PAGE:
Teachers should be aware of Galileo’s dilemma about the nature of sunspots, the later discovered magnetic nature of sunspots as well as the differential (non-rigid) rotation of the Sun.
Here we provide a brief overview of the structure of the Sun, Galileo’s historical observations, the nature of sunspots, the non-rigid rotation of the Sun and an introduction to the satellite mission that produced the data used in this activity. At the end of each subsection, we provided links where teachers can read more about these topics.
The composition of the Sun
The Sun is a giant gaseous ball composed of mostly hydrogen and helium. Due to the extremely high temperatures in the Sun, the electrons can detach from their atom’s nuclei and are free to move. This state of matter is called “plasma”. Since the Sun’s matter is charged, it can interact with magnetic fields.
The Sun can be divided into 5 layers: the core, the radiative zone, the convective zone, the photosphere, and the atmosphere. The core is the innermost layer and it is the place where energy is produced by nuclear fusion (~ 15 million °C). The radiative zone extends from the core to about 70% of the solar radius and here the energy is transported mainly through radiation (photons are emitted, absorbed and re-emitted continuously). In the next layer, the convective zone, energy is transported by convection (upward movement of hot matter and downward movement of cold matter, similar to the boiling of a soup). The photosphere, at ~ 6000 °C, sits right above the convective zone. Since it is the layer from which most of the light comes, we call it the solar surface, although we would not be able to stand on it.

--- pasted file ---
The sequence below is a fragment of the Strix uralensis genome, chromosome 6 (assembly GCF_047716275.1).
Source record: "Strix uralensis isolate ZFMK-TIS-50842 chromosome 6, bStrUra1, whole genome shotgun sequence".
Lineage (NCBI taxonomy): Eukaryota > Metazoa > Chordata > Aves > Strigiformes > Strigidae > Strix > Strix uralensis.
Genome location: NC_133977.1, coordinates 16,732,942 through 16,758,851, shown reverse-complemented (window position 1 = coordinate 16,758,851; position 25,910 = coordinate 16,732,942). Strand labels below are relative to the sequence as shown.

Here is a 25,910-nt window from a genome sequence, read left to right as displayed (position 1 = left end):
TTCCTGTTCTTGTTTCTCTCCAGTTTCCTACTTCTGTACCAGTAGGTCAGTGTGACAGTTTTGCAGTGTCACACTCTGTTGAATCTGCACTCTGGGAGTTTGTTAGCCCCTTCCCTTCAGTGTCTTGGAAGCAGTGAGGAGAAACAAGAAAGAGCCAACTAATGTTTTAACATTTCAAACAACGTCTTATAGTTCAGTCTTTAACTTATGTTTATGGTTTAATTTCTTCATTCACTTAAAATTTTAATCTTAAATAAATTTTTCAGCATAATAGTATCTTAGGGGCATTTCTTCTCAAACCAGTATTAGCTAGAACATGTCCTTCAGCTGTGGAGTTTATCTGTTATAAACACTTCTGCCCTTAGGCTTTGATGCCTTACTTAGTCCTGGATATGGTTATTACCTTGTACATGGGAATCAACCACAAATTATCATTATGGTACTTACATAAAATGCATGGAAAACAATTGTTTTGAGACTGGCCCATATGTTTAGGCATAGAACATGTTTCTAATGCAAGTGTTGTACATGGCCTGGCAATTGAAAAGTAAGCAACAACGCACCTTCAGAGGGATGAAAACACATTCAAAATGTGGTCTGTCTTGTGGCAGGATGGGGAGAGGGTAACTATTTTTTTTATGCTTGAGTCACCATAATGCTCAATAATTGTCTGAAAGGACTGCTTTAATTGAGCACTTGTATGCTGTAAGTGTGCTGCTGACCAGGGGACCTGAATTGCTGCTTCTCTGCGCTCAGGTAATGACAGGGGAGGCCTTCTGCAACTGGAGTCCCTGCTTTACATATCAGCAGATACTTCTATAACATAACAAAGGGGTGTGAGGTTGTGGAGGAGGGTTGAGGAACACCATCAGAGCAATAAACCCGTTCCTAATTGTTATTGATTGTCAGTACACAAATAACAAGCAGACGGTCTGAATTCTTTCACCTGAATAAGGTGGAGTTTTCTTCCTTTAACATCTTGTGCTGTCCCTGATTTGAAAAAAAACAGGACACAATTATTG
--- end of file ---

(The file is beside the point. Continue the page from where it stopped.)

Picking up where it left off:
Beyond the photosphere we find the solar atmosphere, which is composed of two other layers: the chromosphere and the corona. The chromosphere is a thin reddish gaseous layer immediately above the surface. The corona is the Sun’s very thin plasma atmosphere, extending millions of kilometres into space.
Visit NASA Solar Science website for more information.
Galileo’s sunspot observations
In 1612 Galileo Galilei pointed a telescope at the Sun. He was one of the first to do this, preceded by Thomas Harriott and Johannes Fabricius. Galileo knew that if he looked directly through the telescope, he could burn his eye. Instead, he projected the image on a screen to make careful drawings. In Galileo’s time people believed that the Sun was a still, perfectly immaculate object. To his great surprise, he saw dark spots on the Sun. He was very intrigued by the nature of these spots, and therefore he observed and drew them on a daily basis to study them.
Visit Rice University Galileo webite for more information.
The magnetic nature of sunspots
The nature of sunspots remained an enigma until 1905, when the astronomer George Ellery Hale detected intense magnetic fields within these dark regions. Using a spectroheliograph he found that a certain property of the light (polarisation) emitted by the Sun was altered in a way that is specifically caused by magnetic fields. Today, satellites like Solar Dynamics Observatory (SDO) are equipped with special instruments to detect the location of magnetic fields on the Sun and infer their intensity. Figure 1 shows two images of the same day, obtained by SDO: a visible-light image of the whole solar disc and a map of the orientation and intensity of the magnetic fields present on the solar disc (magnetogram).
Sunspots are seen in the photosphere as dark features in contrast to the rest of the solar surface, because the matter within them is about 2000 °C cooler than their surroundings at ~ 6000 °C. The intense magnetic fields are responsible for this cooling. Since magnetic fields produce pressure, plasma inside sunspots is forced out to maintain pressure equilibrium between the sunspot (gas pressure plus magnetic pressure) and the surrounding plasma (gas pressure). Therefore the plasma inside the sunspot is less dense and a little cooler (if we compare the inside and outside of a sunspot at the same geometrical depth).